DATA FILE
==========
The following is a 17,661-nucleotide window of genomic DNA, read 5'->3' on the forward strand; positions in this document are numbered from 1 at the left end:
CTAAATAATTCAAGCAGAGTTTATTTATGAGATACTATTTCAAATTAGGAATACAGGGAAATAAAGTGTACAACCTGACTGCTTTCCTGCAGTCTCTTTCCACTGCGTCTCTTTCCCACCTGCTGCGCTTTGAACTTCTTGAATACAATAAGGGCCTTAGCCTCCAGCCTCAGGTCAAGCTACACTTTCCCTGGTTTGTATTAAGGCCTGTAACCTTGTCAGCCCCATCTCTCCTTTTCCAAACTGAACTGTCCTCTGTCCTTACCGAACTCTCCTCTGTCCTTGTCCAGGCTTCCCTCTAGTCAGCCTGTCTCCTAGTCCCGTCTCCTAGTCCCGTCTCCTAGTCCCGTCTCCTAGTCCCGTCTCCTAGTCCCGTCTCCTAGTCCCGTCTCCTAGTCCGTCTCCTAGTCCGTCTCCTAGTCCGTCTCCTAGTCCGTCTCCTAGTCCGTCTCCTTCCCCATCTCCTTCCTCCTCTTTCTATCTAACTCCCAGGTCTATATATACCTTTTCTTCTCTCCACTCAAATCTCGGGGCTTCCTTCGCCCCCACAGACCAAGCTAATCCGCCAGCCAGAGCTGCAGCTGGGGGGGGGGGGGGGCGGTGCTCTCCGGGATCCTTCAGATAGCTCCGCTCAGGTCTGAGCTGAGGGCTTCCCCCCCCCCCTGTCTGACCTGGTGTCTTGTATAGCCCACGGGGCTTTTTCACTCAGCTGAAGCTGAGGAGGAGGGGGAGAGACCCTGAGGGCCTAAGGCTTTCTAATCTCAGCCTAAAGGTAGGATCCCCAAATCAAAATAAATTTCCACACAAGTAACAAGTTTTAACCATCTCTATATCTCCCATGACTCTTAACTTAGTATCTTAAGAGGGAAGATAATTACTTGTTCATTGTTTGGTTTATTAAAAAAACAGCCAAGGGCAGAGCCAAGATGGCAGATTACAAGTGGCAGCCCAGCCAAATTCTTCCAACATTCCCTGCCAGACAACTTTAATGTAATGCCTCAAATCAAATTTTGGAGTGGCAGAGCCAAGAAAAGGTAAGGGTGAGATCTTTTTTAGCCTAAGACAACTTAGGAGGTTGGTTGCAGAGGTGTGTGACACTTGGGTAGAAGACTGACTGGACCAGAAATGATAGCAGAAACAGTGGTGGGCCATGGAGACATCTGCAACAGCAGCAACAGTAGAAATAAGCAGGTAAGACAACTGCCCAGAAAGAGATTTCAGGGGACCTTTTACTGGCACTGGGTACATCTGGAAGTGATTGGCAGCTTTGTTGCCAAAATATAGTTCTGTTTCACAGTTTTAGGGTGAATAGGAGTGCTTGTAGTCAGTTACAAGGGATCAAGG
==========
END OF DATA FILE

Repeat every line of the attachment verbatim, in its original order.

The following is a 17,661-nucleotide window of genomic DNA, read 5'->3' on the forward strand; positions in this document are numbered from 1 at the left end:
CTAAATAATTCAAGCAGAGTTTATTTATGAGATACTATTTCAAATTAGGAATACAGGGAAATAAAGTGTACAACCTGACTGCTTTCCTGCAGTCTCTTTCCACTGCGTCTCTTTCCCACCTGCTGCGCTTTGAACTTCTTGAATACAATAAGGGCCTTAGCCTCCAGCCTCAGGTCAAGCTACACTTTCCCTGGTTTGTATTAAGGCCTGTAACCTTGTCAGCCCCATCTCTCCTTTTCCAAACTGAACTGTCCTCTGTCCTTACCGAACTCTCCTCTGTCCTTGTCCAGGCTTCCCTCTAGTCAGCCTGTCTCCTAGTCCCGTCTCCTAGTCCCGTCTCCTAGTCCCGTCTCCTAGTCCCGTCTCCTAGTCCCGTCTCCTAGTCCCGTCTCCTAGTCCGTCTCCTAGTCCGTCTCCTAGTCCGTCTCCTAGTCCGTCTCCTAGTCCGTCTCCTTCCCCATCTCCTTCCTCCTCTTTCTATCTAACTCCCAGGTCTATATATACCTTTTCTTCTCTCCACTCAAATCTCGGGGCTTCCTTCGCCCCCACAGACCAAGCTAATCCGCCAGCCAGAGCTGCAGCTGGGGGGGGGGGGGGGCGGTGCTCTCCGGGATCCTTCAGATAGCTCCGCTCAGGTCTGAGCTGAGGGCTTCCCCCCCCCCCTGTCTGACCTGGTGTCTTGTATAGCCCACGGGGCTTTTTCACTCAGCTGAAGCTGAGGAGGAGGGGGAGAGACCCTGAGGGCCTAAGGCTTTCTAATCTCAGCCTAAAGGTAGGATCCCCAAATCAAAATAAATTTCCACACAAGTAACAAGTTTTAACCATCTCTATATCTCCCATGACTCTTAACTTAGTATCTTAAGAGGGAAGATAATTACTTGTTCATTGTTTGGTTTATTAAAAAAACAGCCAAGGGCAGAGCCAAGATGGCAGATTACAAGTGGCAGCCCAGCCAAATTCTTCCAACATTCCCTGCCAGACAACTTTAATGTAATGCCTCAAATCAAATTTTGGAGTGGCAGAGCCAAGAAAAGGTAAGGGTGAGATCTTTTTTAGCCTAAGACAACTTAGGAGGTTGGTTGCAGAGGTGTGTGACACTTGGGTAGAAGACTGACTGGACCAGAAATGATAGCAGAAACAGTGGTGGGCCATGGAGACATCTGCAACAGCAGCAACAGTAGAAATAAGCAGGTAAGACAACTGCCCAGAAAGAGATTTCAGGGGACCTTTTACTGGCACTGGGTACATCTGGAAGTGATTGGCAGCTTTGTTGCCAAAATATAGTTCTGTTTCACAGTTTTAGGGTGAATAGGAGTGCTTGTAGTCAGTTACAAGGGATCAAGG